The 2018 programme of cutting the vegetation along the verges of Guernsey's cliff paths has started.
The first section between Les Tielles and Creux Mahie has already been completed with further stretches of cliff paths to be tackled next.
Agriculture, Countryside and Land Management Services (ACLMS) is responsible for managing the cliff path maintenance programme, which covers 28.5 miles of paths between La Vallette and Fort Pezeries. They are cut twice a year with the first cut scheduled according to weather conditions which influence the growth of plants, but ACLMS said in general the cut begins between the third week of April and second week of May.
The cliff path network is divided into 28 sections and the cutting schedule rotates through the different sections along the cliff paths over a five-year cycle.
The rotation was devised about 15 years ago with advice of the botanists of La Societe Guernesiaise. ACMLS said the rotation was introduced to ensure that areas do not get cut at exactly the same time (according to the growth period) in succeeding years: "Although it is inevitable that some plants will be cut back whilst they are still in bloom, the rotation aims to ensure there is always a well-stocked seed bank from previous years so that future displays of spring flowers are undiminished."
A statement from ACLMS also said the department sometimes receives calls from walkers concerned that cutting is being undertaken too soon in some areas, adding they "understand that people will be disappointed to see bluebells and wild flowers cut back before they have finished flowering but it is important that cutting starts on time as, if left too late, grasses and strong growing plants will start to flop over the footpaths making walking more difficult. This will inevitably mean that a few areas are cut when in flower."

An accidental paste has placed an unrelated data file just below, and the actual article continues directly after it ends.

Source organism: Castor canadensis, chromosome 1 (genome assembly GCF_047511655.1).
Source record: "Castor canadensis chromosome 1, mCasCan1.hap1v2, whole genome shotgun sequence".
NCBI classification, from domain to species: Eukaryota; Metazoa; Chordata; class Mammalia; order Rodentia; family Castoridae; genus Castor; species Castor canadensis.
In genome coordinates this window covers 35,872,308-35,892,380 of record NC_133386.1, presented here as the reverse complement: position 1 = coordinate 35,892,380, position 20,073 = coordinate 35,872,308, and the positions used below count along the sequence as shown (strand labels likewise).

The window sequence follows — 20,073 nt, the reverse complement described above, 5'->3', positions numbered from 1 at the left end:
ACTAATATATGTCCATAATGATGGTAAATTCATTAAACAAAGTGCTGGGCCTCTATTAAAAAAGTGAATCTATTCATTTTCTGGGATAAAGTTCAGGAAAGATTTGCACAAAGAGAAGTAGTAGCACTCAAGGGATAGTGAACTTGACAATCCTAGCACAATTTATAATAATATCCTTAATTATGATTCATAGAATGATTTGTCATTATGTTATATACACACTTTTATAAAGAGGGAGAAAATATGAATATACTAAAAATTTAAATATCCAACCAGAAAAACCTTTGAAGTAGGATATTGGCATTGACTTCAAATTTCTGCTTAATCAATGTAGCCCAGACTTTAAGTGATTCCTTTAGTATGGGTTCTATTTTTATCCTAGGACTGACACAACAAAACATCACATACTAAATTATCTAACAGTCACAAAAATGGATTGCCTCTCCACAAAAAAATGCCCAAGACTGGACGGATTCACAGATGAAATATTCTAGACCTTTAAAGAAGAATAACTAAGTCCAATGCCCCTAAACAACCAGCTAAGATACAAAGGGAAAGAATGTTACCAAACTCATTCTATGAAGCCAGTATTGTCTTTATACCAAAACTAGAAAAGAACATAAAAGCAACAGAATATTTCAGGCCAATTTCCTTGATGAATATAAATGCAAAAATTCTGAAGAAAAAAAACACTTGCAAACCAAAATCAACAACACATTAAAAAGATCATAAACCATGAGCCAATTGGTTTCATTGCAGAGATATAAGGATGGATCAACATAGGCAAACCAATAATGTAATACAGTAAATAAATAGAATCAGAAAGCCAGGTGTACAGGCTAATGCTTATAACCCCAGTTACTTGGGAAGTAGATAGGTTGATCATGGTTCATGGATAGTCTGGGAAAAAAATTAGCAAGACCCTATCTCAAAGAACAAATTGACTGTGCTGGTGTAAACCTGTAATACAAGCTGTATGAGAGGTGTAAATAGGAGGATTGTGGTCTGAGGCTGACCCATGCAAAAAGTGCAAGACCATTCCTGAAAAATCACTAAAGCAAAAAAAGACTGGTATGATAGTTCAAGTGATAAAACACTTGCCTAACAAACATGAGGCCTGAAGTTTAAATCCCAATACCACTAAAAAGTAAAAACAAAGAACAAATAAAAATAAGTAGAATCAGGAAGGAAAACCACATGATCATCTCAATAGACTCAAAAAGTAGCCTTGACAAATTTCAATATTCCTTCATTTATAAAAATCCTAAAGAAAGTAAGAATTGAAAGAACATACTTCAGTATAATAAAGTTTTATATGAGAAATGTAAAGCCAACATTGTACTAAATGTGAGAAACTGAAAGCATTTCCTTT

There are two members of staff on the States Works team cutting the paths and they are described as "very experienced" having done the job for more than 20 years: "The team is knowledgeable on the wild plants found on the cliffs and take special care of the areas where orchids and other less common plants are to be found."
This year the States Works team is working with Environment Guernsey to ensure the black-backed meadow ants (pictured above) are given the best chance of thriving. While the species is declining and is now extinct in the United Kingdom, it can be found along Guernsey’s south cliffs. A volunteer will mark the ant nests between Pleinmont and Icart so that the cliff path team can give special attention to cutting around the nests.
The next sections to be cut in this year’s programme will be between Pleinmont and Les Tielles.
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